Niu GT electric scooter

Niu Mqi+ Sport – from £2,156

Niu isn't exactly a household name, but it has created a little niche for itself as one of the smarter electric moped makers. The Mqi+ Sport is one of latest variants on the theme, a moped limited to 28mph, but Niu also offers it in faster form with a 3Kw motor, claimed 60-mile range and 47mph top speed, which makes it easily quick enough to keep up with urban traffic.

Claimed ranges of electric mopeds can be about as accurate as the fuel-economy aspirations of ICE cars. One Niu we rode in 2019 it lived up to its official figure – the test bike had 35% battery left after 44 miles, so we were heading for a credible 65 miles to empty. The faster Nius have two batteries, both of which can be charged in situ or taken indoors to plug in. A full charge from flat takes 3.5 hours according to Niu, and the battery warranty runs to three years/20,000 miles, which is good.

Bluetooth is one of the Niu's selling points – it links to your smartphone to show GPS, real-time diagnostics and an anti-theft alert – but the moped won't swallow a week's worth of shopping because all the under-seat space is filled with battery. At £2,156 after the government's Plug-In Grant, the Mqi is well priced.

Zapp electric scooter

Zapp i300 Carbon – from £7,950

The Zapp i300 is not exactly undersold. It's designed in Britain, with production now getting underway in Thailand, and its publicity refers to "superbike-type acceleration and riding dynamics... five patent applications relating to motorcycle fundamentals and 50 new-to-industry advanced features". The motor is a 'Super Twister' and the two batteries are 'Turbo Twins.'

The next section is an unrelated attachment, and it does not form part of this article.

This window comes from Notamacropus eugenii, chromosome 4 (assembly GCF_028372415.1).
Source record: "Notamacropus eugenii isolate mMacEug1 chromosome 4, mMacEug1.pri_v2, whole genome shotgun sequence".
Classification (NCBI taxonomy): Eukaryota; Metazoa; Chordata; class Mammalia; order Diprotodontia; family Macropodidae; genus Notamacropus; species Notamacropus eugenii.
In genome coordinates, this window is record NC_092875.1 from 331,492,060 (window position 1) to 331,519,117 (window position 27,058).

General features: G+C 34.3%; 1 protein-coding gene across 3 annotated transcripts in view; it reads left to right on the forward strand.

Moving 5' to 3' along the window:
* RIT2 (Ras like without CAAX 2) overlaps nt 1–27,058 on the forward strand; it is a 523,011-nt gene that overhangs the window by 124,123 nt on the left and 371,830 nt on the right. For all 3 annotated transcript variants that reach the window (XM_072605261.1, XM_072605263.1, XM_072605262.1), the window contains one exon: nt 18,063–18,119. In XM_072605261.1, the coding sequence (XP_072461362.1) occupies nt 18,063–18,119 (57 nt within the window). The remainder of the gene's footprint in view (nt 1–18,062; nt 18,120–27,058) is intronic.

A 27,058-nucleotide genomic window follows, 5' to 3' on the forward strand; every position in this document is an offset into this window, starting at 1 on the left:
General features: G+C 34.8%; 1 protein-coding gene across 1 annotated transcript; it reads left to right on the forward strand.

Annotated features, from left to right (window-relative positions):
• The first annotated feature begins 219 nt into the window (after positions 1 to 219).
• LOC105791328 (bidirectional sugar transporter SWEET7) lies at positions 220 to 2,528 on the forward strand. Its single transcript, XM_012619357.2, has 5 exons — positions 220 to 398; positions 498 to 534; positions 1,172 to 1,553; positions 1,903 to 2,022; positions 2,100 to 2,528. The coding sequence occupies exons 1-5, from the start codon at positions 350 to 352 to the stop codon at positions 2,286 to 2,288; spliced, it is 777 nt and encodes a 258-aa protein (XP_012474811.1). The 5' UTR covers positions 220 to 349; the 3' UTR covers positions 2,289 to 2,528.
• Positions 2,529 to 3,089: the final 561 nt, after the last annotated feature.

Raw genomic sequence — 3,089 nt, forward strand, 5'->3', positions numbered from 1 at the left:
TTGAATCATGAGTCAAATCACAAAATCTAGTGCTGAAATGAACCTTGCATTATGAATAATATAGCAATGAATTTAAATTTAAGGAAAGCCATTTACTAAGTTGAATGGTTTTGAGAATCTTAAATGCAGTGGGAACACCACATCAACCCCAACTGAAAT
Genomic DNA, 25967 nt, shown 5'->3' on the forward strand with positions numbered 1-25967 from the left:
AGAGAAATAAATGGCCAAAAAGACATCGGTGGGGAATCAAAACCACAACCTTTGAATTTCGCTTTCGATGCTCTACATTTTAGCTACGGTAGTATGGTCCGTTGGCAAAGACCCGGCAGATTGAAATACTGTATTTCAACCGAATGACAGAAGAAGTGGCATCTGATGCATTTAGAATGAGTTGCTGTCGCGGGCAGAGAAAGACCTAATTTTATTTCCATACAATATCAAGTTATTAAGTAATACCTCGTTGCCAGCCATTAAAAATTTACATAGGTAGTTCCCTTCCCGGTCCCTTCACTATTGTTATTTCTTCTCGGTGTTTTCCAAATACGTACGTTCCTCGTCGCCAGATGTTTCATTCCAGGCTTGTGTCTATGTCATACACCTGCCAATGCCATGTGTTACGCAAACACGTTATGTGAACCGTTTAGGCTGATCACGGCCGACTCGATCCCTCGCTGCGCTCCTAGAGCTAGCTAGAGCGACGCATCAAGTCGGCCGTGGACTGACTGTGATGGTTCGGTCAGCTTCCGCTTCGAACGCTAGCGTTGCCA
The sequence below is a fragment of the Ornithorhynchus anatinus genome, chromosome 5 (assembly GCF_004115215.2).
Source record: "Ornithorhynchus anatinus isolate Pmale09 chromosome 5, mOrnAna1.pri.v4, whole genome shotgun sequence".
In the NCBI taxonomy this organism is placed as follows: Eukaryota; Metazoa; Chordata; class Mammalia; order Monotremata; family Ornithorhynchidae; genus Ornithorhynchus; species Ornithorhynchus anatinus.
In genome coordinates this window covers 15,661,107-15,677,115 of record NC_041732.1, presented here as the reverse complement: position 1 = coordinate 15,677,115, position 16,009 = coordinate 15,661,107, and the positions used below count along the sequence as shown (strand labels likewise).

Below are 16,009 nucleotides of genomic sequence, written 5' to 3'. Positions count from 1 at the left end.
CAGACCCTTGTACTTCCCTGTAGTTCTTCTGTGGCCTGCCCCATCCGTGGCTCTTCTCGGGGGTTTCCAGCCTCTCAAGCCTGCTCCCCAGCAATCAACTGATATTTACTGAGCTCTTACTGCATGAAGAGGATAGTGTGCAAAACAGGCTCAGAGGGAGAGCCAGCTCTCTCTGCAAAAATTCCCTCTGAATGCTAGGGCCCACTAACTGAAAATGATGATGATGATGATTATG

Behind the hype, the Zapp really is a high-performance moped. The motor offers 14kW and a massive 587Nm of torque, backing up official claims of 0-50kph in 2.3 seconds and 0-100kph in 4.9 seconds – this is true motorcycle performance, although top speed is limited to 60mph. The chassis has a superbike flavour, too, with two-sensor ABS, fully adjustable suspension at both ends and a distinctive exoskeleton frame.

The twin batteries (sorry, can't call them Turbo Twins) are very small and light, giving a range of only 37 miles. But Zapp reckons that with average European city daily mileage being only 12 miles, that's enough, and the smaller batteries are easier to carry up to the office or flat for a recharge. Zapps are sold direct online, with annual servicing performed at the owner's home by, wait for it... 'Zappers'.

BMW C-Evolution electric scooter

BMW C-Evolution

BMW used to make the biggest, fastest and most sophisticated electric scooter you could buy. We say 'used to' because production ended in 2020, after seven years, so if you want one, it'll have to be secondhand.

The C-Evolution has all the equipment you'd expect on an upmarket scooter: ABS, traction control, on-board computer and big TFT colour screen. Early bikes had an 8kWh battery but the later Long Range option, using technology from the i3 and i8 cars offered over 50% more capacity and what BMW  said was “up to” 100 miles range. The charger is only 3kW, so there's no 30-minute rapid charging – BMW reckoned on 3.5 hours for an 80% top up.

The C-Evolution can seem daunting when you first ride it – it's a big, long wheelbase job that tips the scales at 275kg, but fortunately the seat is only 765mm off the ground, so it's not difficult to get both feet flat on the tarmac, and a reversing function helps get you out of tight parking spots. Acceleration is rapid up to the limited top speed of 75mph and as you'd expect the C-Evolution is comfy into the bargain. It was expensive when new, but it remains the only electric scooter happy on a motorway.